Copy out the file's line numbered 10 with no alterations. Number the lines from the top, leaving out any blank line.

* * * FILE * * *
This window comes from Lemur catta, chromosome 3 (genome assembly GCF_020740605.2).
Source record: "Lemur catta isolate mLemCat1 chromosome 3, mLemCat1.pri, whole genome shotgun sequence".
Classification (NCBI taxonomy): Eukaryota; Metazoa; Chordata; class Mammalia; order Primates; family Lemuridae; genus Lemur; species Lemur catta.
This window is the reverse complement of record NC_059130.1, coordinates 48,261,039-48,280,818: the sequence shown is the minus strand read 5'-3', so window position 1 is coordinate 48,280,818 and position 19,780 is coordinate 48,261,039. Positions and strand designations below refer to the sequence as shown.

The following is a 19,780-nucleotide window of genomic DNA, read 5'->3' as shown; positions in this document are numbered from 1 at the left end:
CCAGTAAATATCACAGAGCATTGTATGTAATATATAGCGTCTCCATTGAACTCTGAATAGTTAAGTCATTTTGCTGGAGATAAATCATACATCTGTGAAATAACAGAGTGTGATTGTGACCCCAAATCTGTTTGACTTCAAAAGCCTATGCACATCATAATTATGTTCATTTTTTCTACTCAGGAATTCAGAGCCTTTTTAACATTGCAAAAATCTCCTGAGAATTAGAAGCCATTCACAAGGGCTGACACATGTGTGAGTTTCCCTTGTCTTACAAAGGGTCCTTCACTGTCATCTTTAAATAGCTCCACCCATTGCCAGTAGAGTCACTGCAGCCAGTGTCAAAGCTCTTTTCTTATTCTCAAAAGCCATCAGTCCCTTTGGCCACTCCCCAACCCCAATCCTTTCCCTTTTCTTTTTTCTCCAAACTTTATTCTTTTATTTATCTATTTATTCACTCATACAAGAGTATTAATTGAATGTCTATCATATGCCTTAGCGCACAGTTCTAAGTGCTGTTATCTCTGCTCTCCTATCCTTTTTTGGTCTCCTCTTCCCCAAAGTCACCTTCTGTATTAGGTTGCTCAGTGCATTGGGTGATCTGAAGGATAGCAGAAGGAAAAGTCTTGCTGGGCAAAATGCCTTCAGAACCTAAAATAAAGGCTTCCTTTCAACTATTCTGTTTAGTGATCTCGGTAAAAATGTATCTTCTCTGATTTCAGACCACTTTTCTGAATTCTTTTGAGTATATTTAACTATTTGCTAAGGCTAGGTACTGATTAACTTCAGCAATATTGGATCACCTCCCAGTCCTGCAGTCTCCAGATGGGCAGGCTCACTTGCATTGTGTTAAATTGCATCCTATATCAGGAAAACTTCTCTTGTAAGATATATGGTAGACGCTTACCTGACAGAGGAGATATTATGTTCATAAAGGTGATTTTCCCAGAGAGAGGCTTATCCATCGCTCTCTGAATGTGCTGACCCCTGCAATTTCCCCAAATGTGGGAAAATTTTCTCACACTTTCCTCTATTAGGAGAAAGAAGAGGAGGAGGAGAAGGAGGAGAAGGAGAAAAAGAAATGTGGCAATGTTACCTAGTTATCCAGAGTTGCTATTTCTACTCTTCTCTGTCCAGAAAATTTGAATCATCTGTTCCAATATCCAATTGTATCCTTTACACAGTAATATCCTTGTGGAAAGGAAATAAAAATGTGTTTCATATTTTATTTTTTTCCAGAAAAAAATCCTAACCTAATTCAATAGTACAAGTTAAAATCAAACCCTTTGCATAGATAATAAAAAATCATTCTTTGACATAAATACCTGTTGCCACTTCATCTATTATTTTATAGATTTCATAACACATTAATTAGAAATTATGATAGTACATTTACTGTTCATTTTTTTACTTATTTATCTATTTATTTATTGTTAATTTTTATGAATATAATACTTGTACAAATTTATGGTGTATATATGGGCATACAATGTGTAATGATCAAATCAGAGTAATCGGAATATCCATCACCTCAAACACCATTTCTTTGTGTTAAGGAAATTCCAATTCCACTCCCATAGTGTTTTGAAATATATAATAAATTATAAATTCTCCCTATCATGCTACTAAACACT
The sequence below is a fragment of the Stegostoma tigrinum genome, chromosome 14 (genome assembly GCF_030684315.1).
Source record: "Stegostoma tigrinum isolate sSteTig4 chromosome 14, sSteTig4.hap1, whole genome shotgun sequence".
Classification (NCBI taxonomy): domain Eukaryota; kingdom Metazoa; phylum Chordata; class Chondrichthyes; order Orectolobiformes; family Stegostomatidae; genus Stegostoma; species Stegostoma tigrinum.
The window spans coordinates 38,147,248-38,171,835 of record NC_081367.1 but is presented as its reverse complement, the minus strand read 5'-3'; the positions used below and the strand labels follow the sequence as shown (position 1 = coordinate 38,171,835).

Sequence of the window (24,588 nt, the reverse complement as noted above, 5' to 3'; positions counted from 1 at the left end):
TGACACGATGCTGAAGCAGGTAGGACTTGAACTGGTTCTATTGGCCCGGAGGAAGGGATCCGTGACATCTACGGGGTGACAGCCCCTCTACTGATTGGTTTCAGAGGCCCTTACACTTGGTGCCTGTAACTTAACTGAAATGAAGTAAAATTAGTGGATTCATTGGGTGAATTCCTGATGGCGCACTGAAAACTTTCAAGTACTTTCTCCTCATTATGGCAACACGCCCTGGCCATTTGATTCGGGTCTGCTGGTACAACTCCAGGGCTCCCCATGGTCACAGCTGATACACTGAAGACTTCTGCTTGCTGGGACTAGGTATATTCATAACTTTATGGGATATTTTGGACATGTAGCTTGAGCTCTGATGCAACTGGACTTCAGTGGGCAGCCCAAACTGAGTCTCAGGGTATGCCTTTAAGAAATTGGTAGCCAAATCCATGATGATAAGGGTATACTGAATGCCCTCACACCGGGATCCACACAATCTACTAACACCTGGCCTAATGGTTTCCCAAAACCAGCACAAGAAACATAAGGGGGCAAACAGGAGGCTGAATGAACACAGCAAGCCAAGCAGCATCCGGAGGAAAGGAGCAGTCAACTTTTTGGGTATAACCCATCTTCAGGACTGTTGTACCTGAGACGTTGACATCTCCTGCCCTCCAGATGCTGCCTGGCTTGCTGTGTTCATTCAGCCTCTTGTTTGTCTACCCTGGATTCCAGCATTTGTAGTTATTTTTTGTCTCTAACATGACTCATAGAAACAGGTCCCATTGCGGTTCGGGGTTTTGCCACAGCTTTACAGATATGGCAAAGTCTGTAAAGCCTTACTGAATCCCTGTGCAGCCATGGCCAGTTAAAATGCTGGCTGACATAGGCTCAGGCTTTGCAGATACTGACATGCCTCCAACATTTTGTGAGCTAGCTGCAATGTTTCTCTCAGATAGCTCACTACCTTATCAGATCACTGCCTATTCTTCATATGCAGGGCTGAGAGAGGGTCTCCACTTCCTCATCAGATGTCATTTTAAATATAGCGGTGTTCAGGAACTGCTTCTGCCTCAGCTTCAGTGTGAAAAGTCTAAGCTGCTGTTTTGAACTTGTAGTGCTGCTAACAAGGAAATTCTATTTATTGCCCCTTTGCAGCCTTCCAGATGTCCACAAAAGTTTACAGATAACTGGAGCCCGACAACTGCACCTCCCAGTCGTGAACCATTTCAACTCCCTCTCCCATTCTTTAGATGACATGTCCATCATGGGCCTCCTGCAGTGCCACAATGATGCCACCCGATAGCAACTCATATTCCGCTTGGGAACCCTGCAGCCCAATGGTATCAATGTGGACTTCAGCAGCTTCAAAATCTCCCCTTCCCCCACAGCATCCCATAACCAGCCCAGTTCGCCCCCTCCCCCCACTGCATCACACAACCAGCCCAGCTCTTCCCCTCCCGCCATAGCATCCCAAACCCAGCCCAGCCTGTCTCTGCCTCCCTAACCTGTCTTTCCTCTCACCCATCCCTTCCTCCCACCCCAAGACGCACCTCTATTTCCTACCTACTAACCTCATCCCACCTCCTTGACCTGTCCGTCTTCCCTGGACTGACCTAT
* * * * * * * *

The window spans coordinates 38,147,248-38,171,835 of record NC_081367.1 but is presented as its reverse complement, the minus strand read 5'-3'; the positions used below and the strand labels follow the sequence as shown (position 1 = coordinate 38,171,835).